In order to set persistence, the following registry key is written:
HKCU\SOFTWARE\Microsoft\Windows\CurrentVersion\Run\Defender Updater Utility – %APPDATA%\Defender Utility\defupdater.exe
After the registry key is written, the loop will check to see if the ‘taskhostms’ process is running. This process is eventually created by the fourth stage of this malware family. In the event this process is not found to be running, the loop will execute the following file:
In order to download and execute the third stage payload, defupdater will make a request to the following URL and retrieve the contents:
At the time of writing, this URL had the following contents:
Figure 5 Returned results from HTTPS request to strak[.]xyz
The defupdater malware proceeds to check each XML element, searching specifically for one with an ‘id’ of ‘wave2’. The version from this element is compared against the previously extracted Assembly version of defupdater, and in the event the one contained within the XML is higher, defupdater will download the file from the specified URL. Using Figure 5 as an example, defupdater would download the third stage payload from the following URL:
This file contains a compressed file named ‘update.gz’ and it is placed within the previously created ‘Defender Utility’ directory. The ‘update.gz’ file is decompressed and the resulting ‘update.exe’ is dropped in the same directory before the original ‘update.gz’ file is deleted. Finally, the third stage payload of ‘update.exe’ is executed.
The third stage of this malware family is yet another .NET executable, with an internal name of ‘update’. It is ultimately responsible for dropping and running two embedded executables contained within it. It begins by creating a mutex of ‘defenderupdate’ to ensure only a single instance is running at a time.
It then creates the following directory:
This stage drops the following two payloads to disk:
- %APPDATA%\Defender Utility\defupdater.exe
The ‘defupdater.exe’ is an updated instance of the second stage payload, and the ‘taskhostms.exe’ file contains the fourth stage of this malware family. Both of these samples are executed by the third stage.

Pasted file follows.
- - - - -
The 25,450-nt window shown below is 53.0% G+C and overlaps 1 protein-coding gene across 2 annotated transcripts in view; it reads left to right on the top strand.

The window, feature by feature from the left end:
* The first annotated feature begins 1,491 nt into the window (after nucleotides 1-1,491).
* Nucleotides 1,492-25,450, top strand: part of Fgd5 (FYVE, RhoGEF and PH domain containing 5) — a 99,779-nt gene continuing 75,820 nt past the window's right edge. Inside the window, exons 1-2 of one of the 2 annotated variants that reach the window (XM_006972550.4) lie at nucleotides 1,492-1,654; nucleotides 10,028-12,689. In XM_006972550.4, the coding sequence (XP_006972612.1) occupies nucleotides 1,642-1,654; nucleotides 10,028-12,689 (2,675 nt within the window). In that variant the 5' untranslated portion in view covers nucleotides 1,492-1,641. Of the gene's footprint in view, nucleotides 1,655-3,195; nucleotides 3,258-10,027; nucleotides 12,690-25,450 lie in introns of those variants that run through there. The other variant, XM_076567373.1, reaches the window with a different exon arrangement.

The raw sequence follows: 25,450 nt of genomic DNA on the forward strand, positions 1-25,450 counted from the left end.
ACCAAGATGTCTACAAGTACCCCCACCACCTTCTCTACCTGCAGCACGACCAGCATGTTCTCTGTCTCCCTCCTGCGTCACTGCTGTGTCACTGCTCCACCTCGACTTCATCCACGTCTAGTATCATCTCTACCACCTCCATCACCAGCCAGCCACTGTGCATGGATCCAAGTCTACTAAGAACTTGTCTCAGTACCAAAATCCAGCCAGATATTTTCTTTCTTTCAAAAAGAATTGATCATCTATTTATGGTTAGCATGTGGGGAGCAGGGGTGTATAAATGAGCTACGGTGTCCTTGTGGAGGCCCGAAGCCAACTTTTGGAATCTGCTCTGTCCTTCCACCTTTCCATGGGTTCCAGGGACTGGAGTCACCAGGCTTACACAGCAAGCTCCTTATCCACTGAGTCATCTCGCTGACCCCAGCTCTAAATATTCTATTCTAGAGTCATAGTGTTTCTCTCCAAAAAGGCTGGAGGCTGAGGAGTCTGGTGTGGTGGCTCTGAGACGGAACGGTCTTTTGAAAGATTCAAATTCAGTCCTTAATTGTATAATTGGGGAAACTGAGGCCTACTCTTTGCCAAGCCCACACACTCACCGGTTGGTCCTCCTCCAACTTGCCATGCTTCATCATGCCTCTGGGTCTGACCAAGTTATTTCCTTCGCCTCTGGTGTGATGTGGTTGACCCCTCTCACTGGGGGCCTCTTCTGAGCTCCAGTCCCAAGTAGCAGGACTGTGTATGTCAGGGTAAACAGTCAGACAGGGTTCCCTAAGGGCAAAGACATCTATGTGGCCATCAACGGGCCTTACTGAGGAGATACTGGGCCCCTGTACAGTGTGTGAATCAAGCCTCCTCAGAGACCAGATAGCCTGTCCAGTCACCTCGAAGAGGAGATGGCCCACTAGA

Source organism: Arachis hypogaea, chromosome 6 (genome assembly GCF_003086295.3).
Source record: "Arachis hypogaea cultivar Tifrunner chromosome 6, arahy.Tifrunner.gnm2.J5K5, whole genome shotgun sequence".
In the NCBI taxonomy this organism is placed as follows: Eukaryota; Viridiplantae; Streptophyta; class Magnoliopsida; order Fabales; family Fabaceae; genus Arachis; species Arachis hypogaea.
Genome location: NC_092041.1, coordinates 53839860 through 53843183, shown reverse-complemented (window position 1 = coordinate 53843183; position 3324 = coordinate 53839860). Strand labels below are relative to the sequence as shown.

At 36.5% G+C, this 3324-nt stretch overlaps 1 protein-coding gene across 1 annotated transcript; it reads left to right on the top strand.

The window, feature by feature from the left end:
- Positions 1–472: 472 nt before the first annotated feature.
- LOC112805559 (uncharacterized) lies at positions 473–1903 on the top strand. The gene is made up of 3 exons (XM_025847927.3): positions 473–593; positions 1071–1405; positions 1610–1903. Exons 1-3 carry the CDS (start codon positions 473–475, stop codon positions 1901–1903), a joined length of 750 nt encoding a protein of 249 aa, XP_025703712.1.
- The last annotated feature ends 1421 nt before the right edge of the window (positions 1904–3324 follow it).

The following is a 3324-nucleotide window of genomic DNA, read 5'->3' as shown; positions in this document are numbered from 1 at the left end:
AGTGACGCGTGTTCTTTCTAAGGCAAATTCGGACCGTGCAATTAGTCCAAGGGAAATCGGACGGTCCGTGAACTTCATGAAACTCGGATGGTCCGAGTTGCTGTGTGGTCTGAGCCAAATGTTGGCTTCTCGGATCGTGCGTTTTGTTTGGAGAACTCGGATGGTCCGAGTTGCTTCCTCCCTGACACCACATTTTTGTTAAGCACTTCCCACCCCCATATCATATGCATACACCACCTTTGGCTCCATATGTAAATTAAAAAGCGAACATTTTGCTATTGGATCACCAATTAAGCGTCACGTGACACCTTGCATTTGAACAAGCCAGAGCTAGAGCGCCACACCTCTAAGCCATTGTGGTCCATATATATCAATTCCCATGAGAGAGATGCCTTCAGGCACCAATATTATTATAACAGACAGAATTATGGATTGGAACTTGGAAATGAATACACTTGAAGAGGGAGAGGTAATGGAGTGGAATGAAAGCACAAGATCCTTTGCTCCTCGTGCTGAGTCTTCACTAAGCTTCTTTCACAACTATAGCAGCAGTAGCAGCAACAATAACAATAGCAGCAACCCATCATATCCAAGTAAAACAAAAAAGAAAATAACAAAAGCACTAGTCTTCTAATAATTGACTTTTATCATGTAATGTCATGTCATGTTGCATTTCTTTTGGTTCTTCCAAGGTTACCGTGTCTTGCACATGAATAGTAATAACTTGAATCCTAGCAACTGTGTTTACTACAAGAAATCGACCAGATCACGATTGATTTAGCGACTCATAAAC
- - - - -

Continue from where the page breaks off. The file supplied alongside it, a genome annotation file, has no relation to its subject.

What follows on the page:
This fourth stage is once again a .NET executable, with an internal name of ‘taskhostms’. It begins by spawning a new thread that constantly checks for the presence of the ‘taskmgr’ process. In the event this process is not found, a global Boolean variable of ‘canMine’ is set to True. Otherwise, this variable is set to false. This flag is used by the malware to determine if mining is performed on the victim machine.
The following registry key is set to ensure persistency:
HKCU\SOFTWARE\Microsoft\Windows\CurrentVersion\Run\Defender Launcher Utility - %APPDATA%\AdGuard\taskhostms.exe
The malware proceeds to check the version of the Operating System (OS). In the event that a 32-bit OS is in use, the malware will drop an embedded executable that is internally named ‘xm32’. Otherwise, it will drop an embedded executable that is internally named as ‘xm64’. These are copies of the 32-bit and 64-bit versions of XMRig respectively.
This instance of XMRig is dropped to the following location:
Finally, the malware will execute this newly dropped instance of XMRig with a series of arguments. In the file analyzed, the following arguments were used:
-o 185.154.13[.]213:3333 -u wave7 -p wave7 -k --nicehash --donate-level=1 --max-cpu-usage=100 --cpu-priority 1
It should be noted that both b-tor[.]ru and strak[.]xyz domains resolve to the same IP address of ‘126.96.36.199’, which is the same host that is acting as an XMRig proxy. All of the activity witnessed by this particular attacker from start to finish occurs on the same IP address.
It’s also worth pointing out that the attacker is configuring the miner to use 100% of the victim’s CPU power, which will likely alert the victim to the miner’s presence. We’ve seen other actors in the past modify this value to only use a small percentage of the victim’s CPU to minimize the likelihood that the victim will notice it running in the background.
The delivery of cryptocurrency miners is far from a new tactic. In fact, it has become increasingly common in the past 4-5 months as the value of cryptocurrency saw a drastic rise in value in early December 2017. This particular operation targets a small subset of Russian-speaking users that are looking for content that often is considered to be illegal. As such, a relatively small number of users have likely been affected. However, it represents yet another instance where criminals are attempting to maliciously use a victim’s machine with the end goal of generating cryptocurrency. It is a trend that continues to rise over time, and one that will likely continue to be witnessed over time.
Palo Alto Networks customers are protected against this threat in a number of ways:
- All samples related to this operation have been flagged as malicious in the WildFire platform
- All related domains have been marked as malicious
- Traps prevents the execution of these samples on a host machine
HKCU\SOFTWARE\Microsoft\Windows\CurrentVersion\Run\Defender Launcher Utility
HKCU\SOFTWARE\Microsoft\Windows\CurrentVersion\Run\Defender Updater Utility
For a full list of hashes associated with this attack, please refer to our GitHub repository.